Thursday, September 16, 2004

The Guardian : Flicks for the far right

At the inaugural American Film Renaissance festival, conservative film-makers take feeble aim at Hollyweird - and their arch-nemesis, Michael Moore, writes Michelle Goldberg


Speaking at the American Film Renaissance's small opening-night reception at the Dallas Intercontinental last Friday, the rightwing film critic Michael Medved claimed: "The huge success of The Passion of the Christ has changed western culture permanently and forever." He was simply stunned, he said, that Hollywood was not trying to cash in on the shift.

"What is it about one of the most profitable movies in history that they don't understand?" he asked, as a crowd of about 50 festival-goers nibbled miniature roast beef sandwiches, spring rolls and empanadas. "There is something wrong here! There is a very real problem! The problem is not that people objected to the movie because it was anti-Jewish." Indeed, he said, the charges of anti-semitism were "sick, twisted and demagogic".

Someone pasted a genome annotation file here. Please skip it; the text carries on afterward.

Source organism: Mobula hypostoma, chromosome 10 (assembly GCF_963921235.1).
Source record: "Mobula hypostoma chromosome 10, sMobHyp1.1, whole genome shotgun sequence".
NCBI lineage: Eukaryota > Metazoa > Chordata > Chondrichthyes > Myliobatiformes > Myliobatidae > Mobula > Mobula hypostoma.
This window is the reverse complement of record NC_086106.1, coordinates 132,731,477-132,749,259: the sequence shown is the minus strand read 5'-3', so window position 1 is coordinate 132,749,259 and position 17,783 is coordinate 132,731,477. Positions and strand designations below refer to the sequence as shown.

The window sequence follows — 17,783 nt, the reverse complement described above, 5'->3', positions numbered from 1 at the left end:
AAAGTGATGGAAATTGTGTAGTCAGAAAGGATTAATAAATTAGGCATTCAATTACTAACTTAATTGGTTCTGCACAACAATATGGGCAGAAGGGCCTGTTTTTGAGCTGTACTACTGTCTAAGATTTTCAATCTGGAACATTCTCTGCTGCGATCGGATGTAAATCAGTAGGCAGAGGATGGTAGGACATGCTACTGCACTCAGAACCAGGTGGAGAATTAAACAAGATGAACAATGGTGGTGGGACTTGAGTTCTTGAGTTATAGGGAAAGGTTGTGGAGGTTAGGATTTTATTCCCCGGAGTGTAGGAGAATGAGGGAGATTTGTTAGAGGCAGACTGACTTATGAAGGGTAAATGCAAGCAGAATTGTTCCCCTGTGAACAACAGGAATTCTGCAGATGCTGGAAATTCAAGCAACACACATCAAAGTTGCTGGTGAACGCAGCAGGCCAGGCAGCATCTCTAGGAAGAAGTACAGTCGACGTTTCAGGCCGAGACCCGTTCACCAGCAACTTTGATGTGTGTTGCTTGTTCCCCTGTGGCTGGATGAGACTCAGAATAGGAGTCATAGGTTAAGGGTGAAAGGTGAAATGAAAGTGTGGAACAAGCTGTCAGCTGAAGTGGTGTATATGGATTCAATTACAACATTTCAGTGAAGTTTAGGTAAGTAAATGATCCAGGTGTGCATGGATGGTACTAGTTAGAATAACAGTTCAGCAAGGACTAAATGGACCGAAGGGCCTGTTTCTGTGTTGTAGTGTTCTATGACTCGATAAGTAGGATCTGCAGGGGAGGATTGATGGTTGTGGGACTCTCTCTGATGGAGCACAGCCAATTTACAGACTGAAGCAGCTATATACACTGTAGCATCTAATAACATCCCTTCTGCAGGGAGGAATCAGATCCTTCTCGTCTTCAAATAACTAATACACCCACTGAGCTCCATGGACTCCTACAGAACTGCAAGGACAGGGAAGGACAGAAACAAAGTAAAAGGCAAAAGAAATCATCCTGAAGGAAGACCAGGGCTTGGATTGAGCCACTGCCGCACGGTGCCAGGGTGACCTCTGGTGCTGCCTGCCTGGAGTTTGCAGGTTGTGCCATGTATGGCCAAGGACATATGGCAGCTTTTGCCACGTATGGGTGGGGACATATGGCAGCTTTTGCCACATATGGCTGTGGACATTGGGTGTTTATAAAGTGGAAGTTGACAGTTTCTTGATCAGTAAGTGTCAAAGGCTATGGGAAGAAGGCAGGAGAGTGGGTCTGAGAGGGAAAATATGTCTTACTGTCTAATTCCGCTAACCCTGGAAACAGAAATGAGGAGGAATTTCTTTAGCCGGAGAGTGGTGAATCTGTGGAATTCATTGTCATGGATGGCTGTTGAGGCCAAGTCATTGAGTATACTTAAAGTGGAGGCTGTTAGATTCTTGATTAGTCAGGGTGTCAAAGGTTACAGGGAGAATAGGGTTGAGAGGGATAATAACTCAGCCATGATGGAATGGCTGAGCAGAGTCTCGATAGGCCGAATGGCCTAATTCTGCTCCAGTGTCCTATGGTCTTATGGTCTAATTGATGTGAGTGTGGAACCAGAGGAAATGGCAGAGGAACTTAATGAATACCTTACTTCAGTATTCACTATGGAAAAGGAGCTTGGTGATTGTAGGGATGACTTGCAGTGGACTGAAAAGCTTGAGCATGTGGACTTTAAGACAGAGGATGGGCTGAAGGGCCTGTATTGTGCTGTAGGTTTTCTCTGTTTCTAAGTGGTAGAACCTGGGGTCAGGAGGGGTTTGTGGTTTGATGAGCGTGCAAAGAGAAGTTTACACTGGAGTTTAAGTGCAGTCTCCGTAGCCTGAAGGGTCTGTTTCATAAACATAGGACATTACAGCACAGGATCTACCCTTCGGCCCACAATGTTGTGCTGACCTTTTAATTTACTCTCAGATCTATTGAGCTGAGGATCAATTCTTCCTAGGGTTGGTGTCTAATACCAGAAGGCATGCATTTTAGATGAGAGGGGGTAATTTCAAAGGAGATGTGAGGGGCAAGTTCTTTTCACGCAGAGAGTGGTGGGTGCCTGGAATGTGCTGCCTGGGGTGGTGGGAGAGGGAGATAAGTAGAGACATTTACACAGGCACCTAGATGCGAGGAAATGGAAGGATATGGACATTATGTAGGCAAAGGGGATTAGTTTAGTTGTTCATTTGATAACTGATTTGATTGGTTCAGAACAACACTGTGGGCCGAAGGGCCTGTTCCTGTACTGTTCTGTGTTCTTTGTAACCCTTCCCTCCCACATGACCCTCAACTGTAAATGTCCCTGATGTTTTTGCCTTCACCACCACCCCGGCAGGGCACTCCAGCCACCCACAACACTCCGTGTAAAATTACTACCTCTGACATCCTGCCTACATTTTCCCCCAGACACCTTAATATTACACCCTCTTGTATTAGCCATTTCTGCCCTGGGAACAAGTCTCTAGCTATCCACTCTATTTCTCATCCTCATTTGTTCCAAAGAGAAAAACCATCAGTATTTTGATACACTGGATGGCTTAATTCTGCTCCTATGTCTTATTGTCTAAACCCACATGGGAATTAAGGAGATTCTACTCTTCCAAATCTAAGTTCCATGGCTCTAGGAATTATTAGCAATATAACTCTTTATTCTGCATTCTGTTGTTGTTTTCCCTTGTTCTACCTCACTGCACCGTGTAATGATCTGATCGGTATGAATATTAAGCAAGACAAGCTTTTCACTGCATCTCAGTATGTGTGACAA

"They opposed it not because it was anti-Jewish," he said, "but because it was pro-Christian."

Like so many of the people at the inaugural American Film Renaissance festival, Medved spoke with an easygoing, Rotary Club ordinariness that belied the seething anger underneath. There was none of Zell Miller's fire and brimstone in his voice as he blandly called for more demeaning portrayals of gay people in the mass media, saying, "Every single image of homosexuality you see on TV is positive. It's not only positive, it's glowing. It's saintly. When was the last time you saw a nasty gay character? A degraded gay character?"

Medved is a bigot, but he's also on to something. Many people on the coasts have not reckoned with the true cultural complexion of vast swaths of this country. They tend to make movies and write articles and produce albums as if their fellow citizens inhabited the same reality that they do, but there is another world in America: a through-the-looking-glass universe in which conservative Christians, despite dominating all the branches of government, feel persecuted by the state, in which gun control is seen as the natural precursor to genocide, and Bill Clinton is suspected of covering up Iraqi responsibility for the Oklahoma City bombings. Residents of this febrile realm believe they are the majority and that sinister, cringing liberals are denying them their cultural due. Convinced that the film industry is conspiring against them, they want to create a corn fed Hollywood of their very own, from the grassroots up.

(click on the title for the whole article)

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